If you want to shape and live your own successful life, you will always end up disappointing someone. Parents, partners, bosses, colleagues, friends - at some point, they will all tell you to knuckle down, get a secure job, go for the promotion, or go for some other outcome that doesn't feel right to you. Trying to meet other people's expectations is a sure-fire way to get drained, disconnected, and lost in the crowd. INFPs experience success by focusing on their own ideals, not by becoming something they're not.
It's horrible to disappoint others, especially if you are wary of conflict. But remember, it is simply not in your nature to conform. You will always be much happier being true to yourself. Dare to stop living according to other people's expectations and start living it your way instead.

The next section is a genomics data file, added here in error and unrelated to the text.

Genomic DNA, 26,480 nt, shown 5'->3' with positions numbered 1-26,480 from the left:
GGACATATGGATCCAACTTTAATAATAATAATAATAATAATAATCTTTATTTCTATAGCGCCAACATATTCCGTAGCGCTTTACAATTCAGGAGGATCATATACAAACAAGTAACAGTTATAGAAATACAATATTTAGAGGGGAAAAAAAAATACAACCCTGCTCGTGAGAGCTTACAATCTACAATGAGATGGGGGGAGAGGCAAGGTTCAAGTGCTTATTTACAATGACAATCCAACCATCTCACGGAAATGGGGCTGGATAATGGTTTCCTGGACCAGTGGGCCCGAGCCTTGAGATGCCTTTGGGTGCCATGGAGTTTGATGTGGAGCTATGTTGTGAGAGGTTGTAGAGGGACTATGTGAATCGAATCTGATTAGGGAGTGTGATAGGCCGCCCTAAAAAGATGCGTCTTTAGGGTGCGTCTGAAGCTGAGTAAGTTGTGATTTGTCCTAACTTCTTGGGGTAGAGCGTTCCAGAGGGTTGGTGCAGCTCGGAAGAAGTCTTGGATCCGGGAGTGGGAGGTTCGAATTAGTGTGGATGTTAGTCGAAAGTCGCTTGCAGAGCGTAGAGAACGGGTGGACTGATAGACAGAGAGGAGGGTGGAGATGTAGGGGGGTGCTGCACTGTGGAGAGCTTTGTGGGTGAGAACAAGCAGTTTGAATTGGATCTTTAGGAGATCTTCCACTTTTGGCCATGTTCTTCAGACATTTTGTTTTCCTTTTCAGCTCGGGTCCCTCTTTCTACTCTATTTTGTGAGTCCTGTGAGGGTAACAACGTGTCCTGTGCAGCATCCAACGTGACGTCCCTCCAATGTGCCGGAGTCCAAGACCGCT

#2: Stop going wide (go deep)
Being successful in life has a lot to do with clarifying what really matters to you and giving those priorities the time they deserve. You have to focus, otherwise there's a risk you will get distracted by multiple endeavors. INFPs in particular have a tendency towards the dilettante, always trying new things and getting restless easily.
While it's great to leave the door open to new possibilities, it's equally important to narrow the focus onto the one or two areas that you really care about. Successful people don't experience specializing as a restriction, but as a permission to go into the depths of a goal. Whether you have a business idea, an interesting hobby, or a potential relationship that you'd like to nurture, if you are completely dedicated to it, you stand a better chance of being successful than if your attention is scattered over several playing fields.
#3: Stop waiting for the perfect moment